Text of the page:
Not making your mobile applications available for new global audiences is a missed opportunity. Thanks to mobile apps, smartphones have replaced a huge number of everyday tools, and it’s hard to imagine functioning without them. However, adapting an app for users in different target markets worldwide greatly depends on the technology behind it.
For example, Flutter app owners may need to focus on the particular steps of Flutter localization, whereas others may need to learn the steps for apps built in iOS or Android. Still, there are some key localization requirements to follow so you can launch your localized app in new markets quickly and efficiently.
This is why now is the right time to learn how to localize your app. Anyone who wants to do so, but isn’t sure where to begin will find these tips useful.
You need to make sure that the content you wish to localize is easily readable by any human or machine translator. In other words, the translator should have easy access to the translatable parts. So, the first step to internationalization is to create and populate a resource file with all content strings. Your string resource file, unlike the original code, would be available for you to use in your translation workflow.
During localization, there are many things to take into consideration, and one of them is text expansion. Different languages use different amounts of text space and this can be an especially big challenge for apps because of the limited sizes of mobile screens. In addition, the text in the app should be easy to find and read. This is true for all iterations and for every language that you pursue with localization. To make sure that your app can be easily adapted to other languages and their linguistic rules, you need to have localization in mind from the earliest planning stages.
It’s also a great idea to try pseudo-localization before release. For instance, you can use machine translation software to see whether your UI can manage language variations in the length of words and sentences.
A plan to deploy translation into your app’s overall architecture is very important. This is why before you release your app, you should think about finding a reliable localization management system. Find one that works best for you, with a great interface, and will make the entire process easier. Furthermore, you can use a GitHub connector to monitor the code base for any changes in the translatable parts, and then route them into the platform’s translation pipeline. You can use CLI (command-line interface) for more control and flexibility. You can build API calls to any other management system you use, to retrieve and send translations in the localization platform.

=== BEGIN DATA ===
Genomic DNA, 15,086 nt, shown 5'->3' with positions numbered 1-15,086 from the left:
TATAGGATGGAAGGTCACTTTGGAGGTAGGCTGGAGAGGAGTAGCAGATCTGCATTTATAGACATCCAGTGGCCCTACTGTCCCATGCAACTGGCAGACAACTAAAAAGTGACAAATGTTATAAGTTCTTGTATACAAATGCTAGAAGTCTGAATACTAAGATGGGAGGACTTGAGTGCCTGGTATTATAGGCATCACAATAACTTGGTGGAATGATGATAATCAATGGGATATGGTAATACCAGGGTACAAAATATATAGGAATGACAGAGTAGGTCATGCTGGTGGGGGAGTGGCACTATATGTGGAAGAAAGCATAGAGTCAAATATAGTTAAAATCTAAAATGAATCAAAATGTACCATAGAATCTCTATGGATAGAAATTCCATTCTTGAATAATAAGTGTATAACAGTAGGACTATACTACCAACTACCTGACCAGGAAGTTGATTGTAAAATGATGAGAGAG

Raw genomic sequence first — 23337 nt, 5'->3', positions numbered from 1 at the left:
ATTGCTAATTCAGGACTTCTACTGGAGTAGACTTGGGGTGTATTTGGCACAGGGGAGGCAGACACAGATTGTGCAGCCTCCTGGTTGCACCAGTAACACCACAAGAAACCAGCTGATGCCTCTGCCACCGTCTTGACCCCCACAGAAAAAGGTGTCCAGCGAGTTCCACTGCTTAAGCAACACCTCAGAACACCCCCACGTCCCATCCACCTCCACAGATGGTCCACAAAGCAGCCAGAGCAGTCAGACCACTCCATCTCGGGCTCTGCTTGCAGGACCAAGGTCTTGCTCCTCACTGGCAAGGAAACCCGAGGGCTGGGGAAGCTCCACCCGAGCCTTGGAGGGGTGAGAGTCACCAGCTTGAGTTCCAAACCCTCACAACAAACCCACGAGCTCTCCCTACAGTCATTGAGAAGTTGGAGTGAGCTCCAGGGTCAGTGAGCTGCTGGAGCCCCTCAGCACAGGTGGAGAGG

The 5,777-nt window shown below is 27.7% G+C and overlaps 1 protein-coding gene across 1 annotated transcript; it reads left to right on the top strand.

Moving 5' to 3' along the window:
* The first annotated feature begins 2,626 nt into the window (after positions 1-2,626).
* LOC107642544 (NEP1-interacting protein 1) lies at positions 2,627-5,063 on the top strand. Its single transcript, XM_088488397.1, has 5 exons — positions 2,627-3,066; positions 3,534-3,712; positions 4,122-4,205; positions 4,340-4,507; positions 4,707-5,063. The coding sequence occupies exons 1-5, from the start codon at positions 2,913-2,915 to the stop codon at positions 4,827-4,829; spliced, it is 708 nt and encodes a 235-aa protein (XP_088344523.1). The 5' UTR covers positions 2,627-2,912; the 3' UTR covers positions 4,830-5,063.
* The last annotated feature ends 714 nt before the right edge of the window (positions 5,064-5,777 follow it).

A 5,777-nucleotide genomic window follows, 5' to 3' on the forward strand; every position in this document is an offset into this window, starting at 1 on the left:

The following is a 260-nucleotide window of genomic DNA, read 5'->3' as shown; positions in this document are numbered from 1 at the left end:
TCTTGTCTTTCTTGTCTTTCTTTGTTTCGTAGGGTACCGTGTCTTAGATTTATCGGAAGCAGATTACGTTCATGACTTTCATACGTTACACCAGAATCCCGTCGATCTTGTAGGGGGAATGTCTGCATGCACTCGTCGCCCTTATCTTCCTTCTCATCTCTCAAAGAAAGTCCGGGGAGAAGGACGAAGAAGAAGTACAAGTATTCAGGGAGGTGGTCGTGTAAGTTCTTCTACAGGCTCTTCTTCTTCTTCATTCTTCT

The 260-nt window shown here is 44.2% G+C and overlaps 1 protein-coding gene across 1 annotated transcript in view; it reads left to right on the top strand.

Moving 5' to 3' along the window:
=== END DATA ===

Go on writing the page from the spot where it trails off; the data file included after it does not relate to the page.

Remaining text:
Additionally, instead of thinking about quality assurance and testing after localization, you should plan from the start and decide where you want to be on the quality spectrum. Before your app is released, you will need to deploy both internationalization and localization testing. This way when it’s time to test and make tweaks, you will know how strict you should be.
Hyper-localization, for example, is sometimes necessary if you need to translate content into Spanish and varieties such as Mexican, Argentine, Peruvian, etc. However, it’s not always required. Before diving into the process and spending your resources, it’s worth carefully assessing the level of localization you require. Your global targets should be based on the likelihood of enough downloads to justify your investment.
There isn’t one approach to localization that works for anyone, and it’s not something that must be done all at once. Taking it slowly, step by step is not only better for the results but will also allow you to find new approaches you may not have considered yet, as well as learn a lot along the way. Instead, you can prioritize specific segments of localization.
To make your English-language app more discoverable in different markets, you may want to prioritize the localization of your app description and store content. Based on the number of downloads and other metrics, you can later decide which markets to prioritize for app localization. Furthermore, with so many people using software in English, you may also be successful without translating the app, especially if the text isn’t the most important element of the app, and instead only localize the tutorial content.
Learning the key localization requirements and identifying the practices most suitable for your mobile app is the most important step toward app localization. To succeed in cross-border markets you need a localization partner—a translation management system, a localization platform—that will help you go global quickly, easily, and efficiently.